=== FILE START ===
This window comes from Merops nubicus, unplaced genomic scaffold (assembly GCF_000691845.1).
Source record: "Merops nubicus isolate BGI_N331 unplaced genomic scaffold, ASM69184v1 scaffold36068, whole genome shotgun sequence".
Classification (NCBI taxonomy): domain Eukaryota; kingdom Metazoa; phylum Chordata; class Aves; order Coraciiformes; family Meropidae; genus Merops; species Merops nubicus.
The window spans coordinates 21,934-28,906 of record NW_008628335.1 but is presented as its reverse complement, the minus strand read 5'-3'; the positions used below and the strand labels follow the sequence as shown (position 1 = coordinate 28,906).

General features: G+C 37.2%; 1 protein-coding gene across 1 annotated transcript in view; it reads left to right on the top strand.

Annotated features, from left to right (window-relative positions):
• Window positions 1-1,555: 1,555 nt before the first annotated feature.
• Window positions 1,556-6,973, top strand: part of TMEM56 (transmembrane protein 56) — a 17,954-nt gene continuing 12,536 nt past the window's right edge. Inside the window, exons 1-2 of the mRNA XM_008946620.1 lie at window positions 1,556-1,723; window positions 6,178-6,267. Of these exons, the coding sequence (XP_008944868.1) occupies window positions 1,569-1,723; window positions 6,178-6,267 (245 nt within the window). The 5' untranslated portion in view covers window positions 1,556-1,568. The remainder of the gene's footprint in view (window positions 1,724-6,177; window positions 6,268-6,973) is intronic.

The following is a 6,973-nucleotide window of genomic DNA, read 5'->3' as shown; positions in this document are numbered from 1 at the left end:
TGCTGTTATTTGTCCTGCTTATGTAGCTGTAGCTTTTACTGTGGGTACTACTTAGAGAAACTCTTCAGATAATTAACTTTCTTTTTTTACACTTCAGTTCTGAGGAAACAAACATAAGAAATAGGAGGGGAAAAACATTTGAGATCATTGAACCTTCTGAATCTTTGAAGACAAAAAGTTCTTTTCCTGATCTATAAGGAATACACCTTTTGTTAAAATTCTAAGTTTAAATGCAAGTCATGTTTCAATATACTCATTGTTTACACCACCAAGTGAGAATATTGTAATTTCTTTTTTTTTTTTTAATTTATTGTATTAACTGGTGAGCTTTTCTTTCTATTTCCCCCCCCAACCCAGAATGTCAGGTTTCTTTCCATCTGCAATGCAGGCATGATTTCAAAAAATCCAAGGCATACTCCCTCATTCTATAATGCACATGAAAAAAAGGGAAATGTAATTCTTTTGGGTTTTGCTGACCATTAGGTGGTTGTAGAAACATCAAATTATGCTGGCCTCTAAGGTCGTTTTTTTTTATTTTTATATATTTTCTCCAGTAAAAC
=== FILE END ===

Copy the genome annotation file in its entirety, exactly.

This window comes from Merops nubicus, unplaced genomic scaffold (assembly GCF_000691845.1).
Source record: "Merops nubicus isolate BGI_N331 unplaced genomic scaffold, ASM69184v1 scaffold36068, whole genome shotgun sequence".
Classification (NCBI taxonomy): domain Eukaryota; kingdom Metazoa; phylum Chordata; class Aves; order Coraciiformes; family Meropidae; genus Merops; species Merops nubicus.
The window spans coordinates 21,934-28,906 of record NW_008628335.1 but is presented as its reverse complement, the minus strand read 5'-3'; the positions used below and the strand labels follow the sequence as shown (position 1 = coordinate 28,906).

General features: G+C 37.2%; 1 protein-coding gene across 1 annotated transcript in view; it reads left to right on the top strand.

Annotated features, from left to right (window-relative positions):
• Window positions 1-1,555: 1,555 nt before the first annotated feature.
• Window positions 1,556-6,973, top strand: part of TMEM56 (transmembrane protein 56) — a 17,954-nt gene continuing 12,536 nt past the window's right edge. Inside the window, exons 1-2 of the mRNA XM_008946620.1 lie at window positions 1,556-1,723; window positions 6,178-6,267. Of these exons, the coding sequence (XP_008944868.1) occupies window positions 1,569-1,723; window positions 6,178-6,267 (245 nt within the window). The 5' untranslated portion in view covers window positions 1,556-1,568. The remainder of the gene's footprint in view (window positions 1,724-6,177; window positions 6,268-6,973) is intronic.

The following is a 6,973-nucleotide window of genomic DNA, read 5'->3' as shown; positions in this document are numbered from 1 at the left end:
TGCTGTTATTTGTCCTGCTTATGTAGCTGTAGCTTTTACTGTGGGTACTACTTAGAGAAACTCTTCAGATAATTAACTTTCTTTTTTTACACTTCAGTTCTGAGGAAACAAACATAAGAAATAGGAGGGGAAAAACATTTGAGATCATTGAACCTTCTGAATCTTTGAAGACAAAAAGTTCTTTTCCTGATCTATAAGGAATACACCTTTTGTTAAAATTCTAAGTTTAAATGCAAGTCATGTTTCAATATACTCATTGTTTACACCACCAAGTGAGAATATTGTAATTTCTTTTTTTTTTTTTAATTTATTGTATTAACTGGTGAGCTTTTCTTTCTATTTCCCCCCCCAACCCAGAATGTCAGGTTTCTTTCCATCTGCAATGCAGGCATGATTTCAAAAAATCCAAGGCATACTCCCTCATTCTATAATGCACATGAAAAAAAGGGAAATGTAATTCTTTTGGGTTTTGCTGACCATTAGGTGGTTGTAGAAACATCAAATTATGCTGGCCTCTAAGGTCGTTTTTTTTTATTTTTATATATTTTCTCCAGTAAAAC